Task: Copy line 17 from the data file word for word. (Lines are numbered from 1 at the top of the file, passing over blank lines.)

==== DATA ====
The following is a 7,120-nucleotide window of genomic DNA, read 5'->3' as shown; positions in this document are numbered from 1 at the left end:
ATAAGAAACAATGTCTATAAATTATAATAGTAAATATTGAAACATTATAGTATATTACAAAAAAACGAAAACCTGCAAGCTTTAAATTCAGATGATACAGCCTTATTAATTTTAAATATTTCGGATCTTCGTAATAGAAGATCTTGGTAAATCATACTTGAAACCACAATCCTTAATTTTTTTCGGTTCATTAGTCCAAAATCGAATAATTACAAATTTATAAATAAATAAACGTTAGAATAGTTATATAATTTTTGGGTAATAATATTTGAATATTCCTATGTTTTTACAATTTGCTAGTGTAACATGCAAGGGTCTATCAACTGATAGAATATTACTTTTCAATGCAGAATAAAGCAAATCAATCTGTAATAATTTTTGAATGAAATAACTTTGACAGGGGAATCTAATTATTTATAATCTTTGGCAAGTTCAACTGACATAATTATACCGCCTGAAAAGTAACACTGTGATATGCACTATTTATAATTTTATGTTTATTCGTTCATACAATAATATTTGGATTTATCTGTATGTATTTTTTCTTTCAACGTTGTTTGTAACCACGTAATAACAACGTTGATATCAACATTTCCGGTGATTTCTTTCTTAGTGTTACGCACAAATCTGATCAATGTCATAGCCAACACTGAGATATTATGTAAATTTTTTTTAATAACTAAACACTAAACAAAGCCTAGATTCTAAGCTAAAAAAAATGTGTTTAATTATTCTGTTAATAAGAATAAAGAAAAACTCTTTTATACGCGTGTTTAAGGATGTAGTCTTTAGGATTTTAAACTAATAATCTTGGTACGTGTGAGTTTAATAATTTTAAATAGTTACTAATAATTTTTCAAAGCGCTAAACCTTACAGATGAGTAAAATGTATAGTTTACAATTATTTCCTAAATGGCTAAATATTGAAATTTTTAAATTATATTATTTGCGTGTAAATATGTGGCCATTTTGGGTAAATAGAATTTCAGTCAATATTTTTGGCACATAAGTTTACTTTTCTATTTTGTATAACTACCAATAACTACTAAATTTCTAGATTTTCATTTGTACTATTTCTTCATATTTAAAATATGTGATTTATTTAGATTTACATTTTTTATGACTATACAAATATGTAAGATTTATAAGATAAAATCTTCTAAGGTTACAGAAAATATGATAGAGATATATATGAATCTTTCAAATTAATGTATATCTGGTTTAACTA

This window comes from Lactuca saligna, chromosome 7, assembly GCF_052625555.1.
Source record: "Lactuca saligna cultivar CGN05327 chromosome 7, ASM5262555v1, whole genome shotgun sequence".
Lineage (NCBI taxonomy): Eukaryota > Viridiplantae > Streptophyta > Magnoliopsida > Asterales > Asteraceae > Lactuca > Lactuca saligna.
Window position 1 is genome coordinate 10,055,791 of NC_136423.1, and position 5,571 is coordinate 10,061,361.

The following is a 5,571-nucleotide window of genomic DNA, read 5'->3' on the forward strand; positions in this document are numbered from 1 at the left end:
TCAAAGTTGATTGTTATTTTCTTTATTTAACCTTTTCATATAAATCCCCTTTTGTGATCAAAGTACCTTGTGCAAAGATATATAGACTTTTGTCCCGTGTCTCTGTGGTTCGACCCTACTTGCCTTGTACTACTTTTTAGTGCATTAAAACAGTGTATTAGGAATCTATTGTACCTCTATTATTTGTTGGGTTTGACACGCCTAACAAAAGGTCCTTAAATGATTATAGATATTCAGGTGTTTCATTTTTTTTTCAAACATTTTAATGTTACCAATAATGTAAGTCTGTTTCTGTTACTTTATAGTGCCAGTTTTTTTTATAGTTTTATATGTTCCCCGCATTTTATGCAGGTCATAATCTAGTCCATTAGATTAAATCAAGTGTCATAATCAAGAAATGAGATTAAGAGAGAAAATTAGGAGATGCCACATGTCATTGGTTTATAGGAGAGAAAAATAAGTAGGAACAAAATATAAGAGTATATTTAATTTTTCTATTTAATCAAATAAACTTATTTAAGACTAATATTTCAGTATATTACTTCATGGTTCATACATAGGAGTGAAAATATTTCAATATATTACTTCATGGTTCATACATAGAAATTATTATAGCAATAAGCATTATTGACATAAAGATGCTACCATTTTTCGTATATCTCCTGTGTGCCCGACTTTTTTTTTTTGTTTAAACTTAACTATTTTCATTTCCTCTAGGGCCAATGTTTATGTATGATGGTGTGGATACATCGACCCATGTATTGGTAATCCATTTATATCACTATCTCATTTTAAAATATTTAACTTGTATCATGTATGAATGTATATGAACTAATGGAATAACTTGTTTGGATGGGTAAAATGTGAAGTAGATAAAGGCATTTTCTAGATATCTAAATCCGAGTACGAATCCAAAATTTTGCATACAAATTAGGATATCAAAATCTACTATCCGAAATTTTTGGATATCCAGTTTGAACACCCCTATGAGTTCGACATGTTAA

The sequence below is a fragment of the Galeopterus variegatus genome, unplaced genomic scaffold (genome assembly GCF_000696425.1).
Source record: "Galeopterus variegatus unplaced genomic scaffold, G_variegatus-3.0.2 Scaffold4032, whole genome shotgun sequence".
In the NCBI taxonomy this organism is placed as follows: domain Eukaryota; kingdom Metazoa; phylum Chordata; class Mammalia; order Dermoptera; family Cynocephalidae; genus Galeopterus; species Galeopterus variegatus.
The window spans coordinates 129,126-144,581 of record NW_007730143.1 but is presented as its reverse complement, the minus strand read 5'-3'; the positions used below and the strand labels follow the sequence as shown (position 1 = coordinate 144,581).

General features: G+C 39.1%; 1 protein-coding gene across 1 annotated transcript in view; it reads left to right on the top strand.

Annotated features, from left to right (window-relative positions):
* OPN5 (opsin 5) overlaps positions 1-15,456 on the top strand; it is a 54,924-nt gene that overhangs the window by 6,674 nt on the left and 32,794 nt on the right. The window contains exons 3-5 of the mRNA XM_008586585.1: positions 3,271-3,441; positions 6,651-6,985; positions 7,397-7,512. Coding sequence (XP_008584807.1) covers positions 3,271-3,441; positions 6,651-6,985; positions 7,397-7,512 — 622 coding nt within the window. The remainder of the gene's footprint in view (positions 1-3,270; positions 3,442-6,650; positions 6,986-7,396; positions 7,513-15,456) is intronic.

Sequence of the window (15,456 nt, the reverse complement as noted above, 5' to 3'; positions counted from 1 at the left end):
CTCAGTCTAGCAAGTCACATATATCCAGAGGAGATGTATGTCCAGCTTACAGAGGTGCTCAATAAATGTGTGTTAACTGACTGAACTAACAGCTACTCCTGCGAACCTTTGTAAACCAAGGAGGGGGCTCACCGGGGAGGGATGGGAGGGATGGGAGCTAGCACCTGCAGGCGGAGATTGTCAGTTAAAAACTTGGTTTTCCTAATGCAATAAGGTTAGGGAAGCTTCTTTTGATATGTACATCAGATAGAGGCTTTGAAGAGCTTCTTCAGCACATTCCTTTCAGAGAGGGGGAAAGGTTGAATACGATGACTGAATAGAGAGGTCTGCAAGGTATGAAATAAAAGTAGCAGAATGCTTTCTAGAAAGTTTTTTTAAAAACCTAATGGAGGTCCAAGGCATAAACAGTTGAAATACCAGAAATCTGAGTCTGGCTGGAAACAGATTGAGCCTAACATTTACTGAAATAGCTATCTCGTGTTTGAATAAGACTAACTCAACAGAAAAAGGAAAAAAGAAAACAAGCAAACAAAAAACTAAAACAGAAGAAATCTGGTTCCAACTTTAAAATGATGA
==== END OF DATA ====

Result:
CTCAGTCTAGCAAGTCACATATATCCAGAGGAGATGTATGTCCAGCTTACAGAGGTGCTCAATAAATGTGTGTTAACTGACTGAACTAACAGCTACTCCTGCGAACCTTTGTAAACCAAGGAGGGGGCTCACCGGGGAGGGATGGGAGGGATGGGAGCTAGCACCTGCAGGCGGAGATTGTCAGTTAAAAACTTGGTTTTCCTAATGCAATAAGGTTAGGGAAGCTTCTTTTGATATGTACATCAGATAGAGGCTTTGAAGAGCTTCTTCAGCACATTCCTTTCAGAGAGGGGGAAAGGTTGAATACGATGACTGAATAGAGAGGTCTGCAAGGTATGAAATAAAAGTAGCAGAATGCTTTCTAGAAAGTTTTTTTAAAAACCTAATGGAGGTCCAAGGCATAAACAGTTGAAATACCAGAAATCTGAGTCTGGCTGGAAACAGATTGAGCCTAACATTTACTGAAATAGCTATCTCGTGTTTGAATAAGACTAACTCAACAGAAAAAGGAAAAAAGAAAACAAGCAAACAAAAAACTAAAACAGAAGAAATCTGGTTCCAACTTTAAAATGATGA